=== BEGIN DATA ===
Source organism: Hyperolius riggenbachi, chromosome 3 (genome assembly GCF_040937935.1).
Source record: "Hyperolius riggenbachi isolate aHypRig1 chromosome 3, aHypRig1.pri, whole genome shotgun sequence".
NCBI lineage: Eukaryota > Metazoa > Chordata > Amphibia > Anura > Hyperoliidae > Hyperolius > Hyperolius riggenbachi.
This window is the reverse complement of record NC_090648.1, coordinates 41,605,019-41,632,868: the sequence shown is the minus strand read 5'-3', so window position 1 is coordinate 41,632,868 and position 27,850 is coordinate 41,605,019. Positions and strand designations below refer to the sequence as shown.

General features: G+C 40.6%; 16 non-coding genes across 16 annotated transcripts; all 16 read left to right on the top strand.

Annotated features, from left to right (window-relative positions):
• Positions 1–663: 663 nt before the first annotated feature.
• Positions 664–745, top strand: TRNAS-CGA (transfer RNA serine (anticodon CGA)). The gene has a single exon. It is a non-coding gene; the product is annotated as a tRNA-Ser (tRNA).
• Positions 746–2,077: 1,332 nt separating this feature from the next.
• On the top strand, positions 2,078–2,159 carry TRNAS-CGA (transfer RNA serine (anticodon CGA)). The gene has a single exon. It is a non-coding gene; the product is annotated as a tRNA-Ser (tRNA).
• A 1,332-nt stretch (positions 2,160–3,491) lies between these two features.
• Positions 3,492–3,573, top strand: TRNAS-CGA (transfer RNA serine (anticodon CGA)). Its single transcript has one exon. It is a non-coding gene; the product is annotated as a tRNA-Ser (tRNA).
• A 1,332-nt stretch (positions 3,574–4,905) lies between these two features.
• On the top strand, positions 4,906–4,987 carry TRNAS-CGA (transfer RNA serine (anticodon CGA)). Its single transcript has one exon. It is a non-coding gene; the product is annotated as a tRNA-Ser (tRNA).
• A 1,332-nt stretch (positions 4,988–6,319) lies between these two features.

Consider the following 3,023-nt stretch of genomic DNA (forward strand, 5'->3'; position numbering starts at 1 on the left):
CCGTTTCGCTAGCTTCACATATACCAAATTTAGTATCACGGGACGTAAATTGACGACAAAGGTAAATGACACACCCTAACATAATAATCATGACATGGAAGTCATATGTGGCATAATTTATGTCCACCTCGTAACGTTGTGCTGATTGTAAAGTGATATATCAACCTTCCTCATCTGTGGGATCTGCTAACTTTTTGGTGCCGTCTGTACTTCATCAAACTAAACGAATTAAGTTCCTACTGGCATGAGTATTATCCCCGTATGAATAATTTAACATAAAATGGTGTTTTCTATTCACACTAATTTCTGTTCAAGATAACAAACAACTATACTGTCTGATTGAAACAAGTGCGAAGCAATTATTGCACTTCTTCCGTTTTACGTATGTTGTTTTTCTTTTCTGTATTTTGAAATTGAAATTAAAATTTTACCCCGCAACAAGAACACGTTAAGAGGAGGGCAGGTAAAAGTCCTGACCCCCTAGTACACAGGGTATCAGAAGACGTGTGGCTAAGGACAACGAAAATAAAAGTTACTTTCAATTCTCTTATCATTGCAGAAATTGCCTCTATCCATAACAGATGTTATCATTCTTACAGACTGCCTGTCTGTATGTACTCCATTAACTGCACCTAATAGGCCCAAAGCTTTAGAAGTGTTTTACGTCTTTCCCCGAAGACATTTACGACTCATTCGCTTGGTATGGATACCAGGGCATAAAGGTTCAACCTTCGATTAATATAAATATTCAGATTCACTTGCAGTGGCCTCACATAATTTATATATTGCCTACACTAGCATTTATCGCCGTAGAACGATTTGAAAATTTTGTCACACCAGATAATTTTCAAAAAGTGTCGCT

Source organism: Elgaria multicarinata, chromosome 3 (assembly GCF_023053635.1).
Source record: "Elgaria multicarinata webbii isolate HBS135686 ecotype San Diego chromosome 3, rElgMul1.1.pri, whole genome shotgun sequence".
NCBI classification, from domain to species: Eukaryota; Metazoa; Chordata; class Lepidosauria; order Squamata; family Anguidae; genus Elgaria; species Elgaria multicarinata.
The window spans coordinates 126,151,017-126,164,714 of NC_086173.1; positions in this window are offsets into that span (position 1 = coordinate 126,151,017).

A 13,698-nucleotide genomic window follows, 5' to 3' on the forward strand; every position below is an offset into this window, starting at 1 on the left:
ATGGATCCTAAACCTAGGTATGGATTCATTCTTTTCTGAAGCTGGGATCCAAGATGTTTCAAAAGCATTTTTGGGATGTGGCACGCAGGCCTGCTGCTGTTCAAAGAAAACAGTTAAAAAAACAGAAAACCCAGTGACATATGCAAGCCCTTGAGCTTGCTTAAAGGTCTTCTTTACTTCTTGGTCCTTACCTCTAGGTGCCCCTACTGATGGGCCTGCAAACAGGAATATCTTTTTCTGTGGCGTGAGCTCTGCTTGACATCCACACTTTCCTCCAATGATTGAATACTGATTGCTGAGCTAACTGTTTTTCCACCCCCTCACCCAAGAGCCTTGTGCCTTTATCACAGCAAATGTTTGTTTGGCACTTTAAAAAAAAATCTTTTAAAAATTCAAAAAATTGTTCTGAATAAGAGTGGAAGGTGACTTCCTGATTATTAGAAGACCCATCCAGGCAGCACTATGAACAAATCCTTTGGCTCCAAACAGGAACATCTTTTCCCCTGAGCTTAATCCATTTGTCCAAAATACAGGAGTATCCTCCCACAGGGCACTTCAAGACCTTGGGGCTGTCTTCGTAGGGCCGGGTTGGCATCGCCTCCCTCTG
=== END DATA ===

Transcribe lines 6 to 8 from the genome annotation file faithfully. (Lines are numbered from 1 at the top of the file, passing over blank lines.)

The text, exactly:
Annotated features, from left to right (window-relative positions):
• Positions 1–663: 663 nt before the first annotated feature.
• Positions 664–745, top strand: TRNAS-CGA (transfer RNA serine (anticodon CGA)). The gene has a single exon. It is a non-coding gene; the product is annotated as a tRNA-Ser (tRNA).